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Usefulness of Persistent Symptoms of Depression to Predict Physical Health Status 12 Months After an Acute Coronary Syndrome

Published:November 23, 2007DOI:https://doi.org/10.1016/j.amjcard.2007.07.043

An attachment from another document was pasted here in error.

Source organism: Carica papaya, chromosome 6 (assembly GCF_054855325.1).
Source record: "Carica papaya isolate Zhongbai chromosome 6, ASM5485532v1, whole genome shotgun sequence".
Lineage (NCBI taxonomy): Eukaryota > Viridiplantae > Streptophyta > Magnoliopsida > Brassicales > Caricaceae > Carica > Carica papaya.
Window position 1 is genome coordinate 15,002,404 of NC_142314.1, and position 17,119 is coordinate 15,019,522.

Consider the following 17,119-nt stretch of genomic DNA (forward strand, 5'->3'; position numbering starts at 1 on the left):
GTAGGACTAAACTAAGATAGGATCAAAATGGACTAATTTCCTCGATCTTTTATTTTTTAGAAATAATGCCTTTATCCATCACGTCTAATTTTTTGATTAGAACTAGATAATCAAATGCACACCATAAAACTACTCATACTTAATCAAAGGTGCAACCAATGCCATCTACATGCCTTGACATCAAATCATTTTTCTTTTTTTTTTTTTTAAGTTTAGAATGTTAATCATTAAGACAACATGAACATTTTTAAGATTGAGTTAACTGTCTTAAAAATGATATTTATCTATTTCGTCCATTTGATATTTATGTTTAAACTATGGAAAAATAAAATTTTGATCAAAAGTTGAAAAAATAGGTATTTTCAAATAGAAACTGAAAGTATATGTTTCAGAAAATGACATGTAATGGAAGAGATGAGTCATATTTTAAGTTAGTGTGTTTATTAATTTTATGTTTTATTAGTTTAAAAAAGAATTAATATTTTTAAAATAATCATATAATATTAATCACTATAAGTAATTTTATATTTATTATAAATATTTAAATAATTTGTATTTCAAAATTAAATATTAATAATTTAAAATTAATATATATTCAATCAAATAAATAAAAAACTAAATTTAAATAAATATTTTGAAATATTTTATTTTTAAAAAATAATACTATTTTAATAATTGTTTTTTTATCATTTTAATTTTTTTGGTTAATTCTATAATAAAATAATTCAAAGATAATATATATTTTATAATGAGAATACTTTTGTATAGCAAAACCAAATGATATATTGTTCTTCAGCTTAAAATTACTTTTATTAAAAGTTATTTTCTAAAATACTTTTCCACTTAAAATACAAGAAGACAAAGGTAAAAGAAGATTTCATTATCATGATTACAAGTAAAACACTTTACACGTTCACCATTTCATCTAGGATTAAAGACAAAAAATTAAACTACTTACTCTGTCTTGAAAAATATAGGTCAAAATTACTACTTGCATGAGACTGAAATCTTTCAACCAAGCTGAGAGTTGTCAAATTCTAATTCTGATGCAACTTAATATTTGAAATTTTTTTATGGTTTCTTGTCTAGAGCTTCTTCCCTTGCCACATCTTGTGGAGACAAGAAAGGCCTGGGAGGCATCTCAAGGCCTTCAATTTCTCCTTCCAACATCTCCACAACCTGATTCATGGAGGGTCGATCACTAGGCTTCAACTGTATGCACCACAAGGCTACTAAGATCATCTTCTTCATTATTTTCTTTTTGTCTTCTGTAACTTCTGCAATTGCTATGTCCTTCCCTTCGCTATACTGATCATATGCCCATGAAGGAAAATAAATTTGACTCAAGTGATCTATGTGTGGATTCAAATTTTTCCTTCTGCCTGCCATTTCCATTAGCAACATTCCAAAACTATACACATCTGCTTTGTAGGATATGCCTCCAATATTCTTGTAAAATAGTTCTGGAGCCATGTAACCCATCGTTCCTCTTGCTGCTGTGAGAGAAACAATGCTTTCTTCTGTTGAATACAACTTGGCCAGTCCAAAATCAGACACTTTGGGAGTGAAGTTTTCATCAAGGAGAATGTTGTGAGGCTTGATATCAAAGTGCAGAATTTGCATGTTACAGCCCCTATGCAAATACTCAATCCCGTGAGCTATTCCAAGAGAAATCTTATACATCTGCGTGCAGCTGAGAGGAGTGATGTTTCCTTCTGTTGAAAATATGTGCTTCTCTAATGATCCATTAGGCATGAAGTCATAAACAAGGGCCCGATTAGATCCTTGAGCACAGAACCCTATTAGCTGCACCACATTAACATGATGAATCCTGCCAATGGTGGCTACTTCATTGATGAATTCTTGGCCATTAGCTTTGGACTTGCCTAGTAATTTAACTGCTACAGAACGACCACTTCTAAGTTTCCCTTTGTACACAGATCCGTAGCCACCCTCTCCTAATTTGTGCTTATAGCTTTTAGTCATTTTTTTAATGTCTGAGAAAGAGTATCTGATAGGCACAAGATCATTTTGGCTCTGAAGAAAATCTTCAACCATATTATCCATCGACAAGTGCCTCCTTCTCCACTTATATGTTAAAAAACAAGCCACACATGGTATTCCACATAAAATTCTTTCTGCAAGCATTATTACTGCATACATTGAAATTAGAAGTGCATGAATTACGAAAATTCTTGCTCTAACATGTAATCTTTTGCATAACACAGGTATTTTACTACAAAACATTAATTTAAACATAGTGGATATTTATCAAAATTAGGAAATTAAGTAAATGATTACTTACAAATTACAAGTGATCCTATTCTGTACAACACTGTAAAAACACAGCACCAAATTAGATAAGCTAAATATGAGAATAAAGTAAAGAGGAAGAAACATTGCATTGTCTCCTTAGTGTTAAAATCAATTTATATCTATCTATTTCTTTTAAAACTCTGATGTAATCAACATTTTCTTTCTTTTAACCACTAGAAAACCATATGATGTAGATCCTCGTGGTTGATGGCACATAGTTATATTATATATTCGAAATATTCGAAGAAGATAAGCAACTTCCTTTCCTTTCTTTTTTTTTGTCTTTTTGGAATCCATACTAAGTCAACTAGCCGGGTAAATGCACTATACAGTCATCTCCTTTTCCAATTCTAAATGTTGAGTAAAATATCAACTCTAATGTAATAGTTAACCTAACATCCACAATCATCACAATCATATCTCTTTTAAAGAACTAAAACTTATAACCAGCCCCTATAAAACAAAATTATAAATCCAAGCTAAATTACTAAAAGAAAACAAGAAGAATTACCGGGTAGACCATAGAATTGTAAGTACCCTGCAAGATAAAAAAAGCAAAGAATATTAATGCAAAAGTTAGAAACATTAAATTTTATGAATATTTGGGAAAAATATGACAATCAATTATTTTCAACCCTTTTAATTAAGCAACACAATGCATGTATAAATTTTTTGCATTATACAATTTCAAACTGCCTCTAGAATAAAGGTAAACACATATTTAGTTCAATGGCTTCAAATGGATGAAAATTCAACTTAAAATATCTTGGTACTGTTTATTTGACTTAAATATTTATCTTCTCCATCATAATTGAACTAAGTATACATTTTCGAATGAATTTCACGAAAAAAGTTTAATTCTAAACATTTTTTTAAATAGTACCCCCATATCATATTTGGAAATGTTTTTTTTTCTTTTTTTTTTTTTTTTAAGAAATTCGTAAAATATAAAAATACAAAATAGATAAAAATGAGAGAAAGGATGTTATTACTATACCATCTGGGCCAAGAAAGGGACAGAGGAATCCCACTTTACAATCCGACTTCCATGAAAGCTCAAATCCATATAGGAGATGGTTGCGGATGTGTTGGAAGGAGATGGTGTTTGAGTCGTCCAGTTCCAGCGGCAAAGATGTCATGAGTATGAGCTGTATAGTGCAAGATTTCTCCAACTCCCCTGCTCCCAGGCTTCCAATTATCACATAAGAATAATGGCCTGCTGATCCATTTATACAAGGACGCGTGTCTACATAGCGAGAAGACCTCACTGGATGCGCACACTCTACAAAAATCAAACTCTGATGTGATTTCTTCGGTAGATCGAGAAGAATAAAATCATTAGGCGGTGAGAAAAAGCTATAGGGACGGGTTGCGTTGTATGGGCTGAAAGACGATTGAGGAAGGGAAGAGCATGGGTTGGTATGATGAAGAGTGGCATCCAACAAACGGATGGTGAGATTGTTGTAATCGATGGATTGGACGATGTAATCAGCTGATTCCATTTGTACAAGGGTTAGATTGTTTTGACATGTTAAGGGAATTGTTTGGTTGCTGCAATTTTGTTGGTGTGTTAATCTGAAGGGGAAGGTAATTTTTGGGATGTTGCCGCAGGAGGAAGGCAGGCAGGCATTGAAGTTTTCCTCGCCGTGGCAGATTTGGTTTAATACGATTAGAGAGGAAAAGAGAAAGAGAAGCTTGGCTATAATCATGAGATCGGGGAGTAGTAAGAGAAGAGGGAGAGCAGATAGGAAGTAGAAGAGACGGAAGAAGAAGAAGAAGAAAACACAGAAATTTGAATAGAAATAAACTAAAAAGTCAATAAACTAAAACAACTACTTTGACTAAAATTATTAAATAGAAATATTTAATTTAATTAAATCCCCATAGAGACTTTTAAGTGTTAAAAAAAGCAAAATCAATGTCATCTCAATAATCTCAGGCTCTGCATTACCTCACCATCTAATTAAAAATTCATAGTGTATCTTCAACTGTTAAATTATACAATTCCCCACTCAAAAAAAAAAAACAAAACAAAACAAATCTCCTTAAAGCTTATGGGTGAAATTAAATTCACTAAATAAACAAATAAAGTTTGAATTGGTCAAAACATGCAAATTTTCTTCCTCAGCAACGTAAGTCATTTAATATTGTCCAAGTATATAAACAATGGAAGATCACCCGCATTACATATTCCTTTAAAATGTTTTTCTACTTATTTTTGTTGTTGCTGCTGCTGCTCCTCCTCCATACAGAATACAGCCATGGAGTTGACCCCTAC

Previous research has focused on the relation between depression after an acute coronary syndrome (ACS) and subsequent cardiac morbidity and mortality. However, the relation between depression and quality of life during recovery remains unclear. We investigated whether symptoms of depression during hospitalization for ACS or the course of depressive symptoms after ACS predict physical health status 12 months after ACS, controlling for physical health status at the time of the ACS. This was a prospective study of 425 patients with ACS assessed with the Beck Depression Inventory (BDI) and Short Form 12 (SF-12) Health Survey during hospitalization and 12 months later. Linear regression was used to assess the relation between in-hospital BDI scores and BDI symptom trajectory after ACS with physical health status 12 months later, controlling for baseline physical health status, age, gender, Killip class, history of acute myocardial infarction, and cardiac diagnosis. Baseline BDI scores predicted 12-month physical health (p <0.001). Compared with nondepressed patients, only patients with persistent symptoms of depression were at risk for poorer physical health. Patients with newly developed depressive symptoms after ACS were at slightly increased risk for worsened physical health (p = 0.060), whereas patients with transient depressive symptoms were not at increased risk. In conclusion, these results underscore the importance of assessing depression at the time of ACS and on an ongoing basis.
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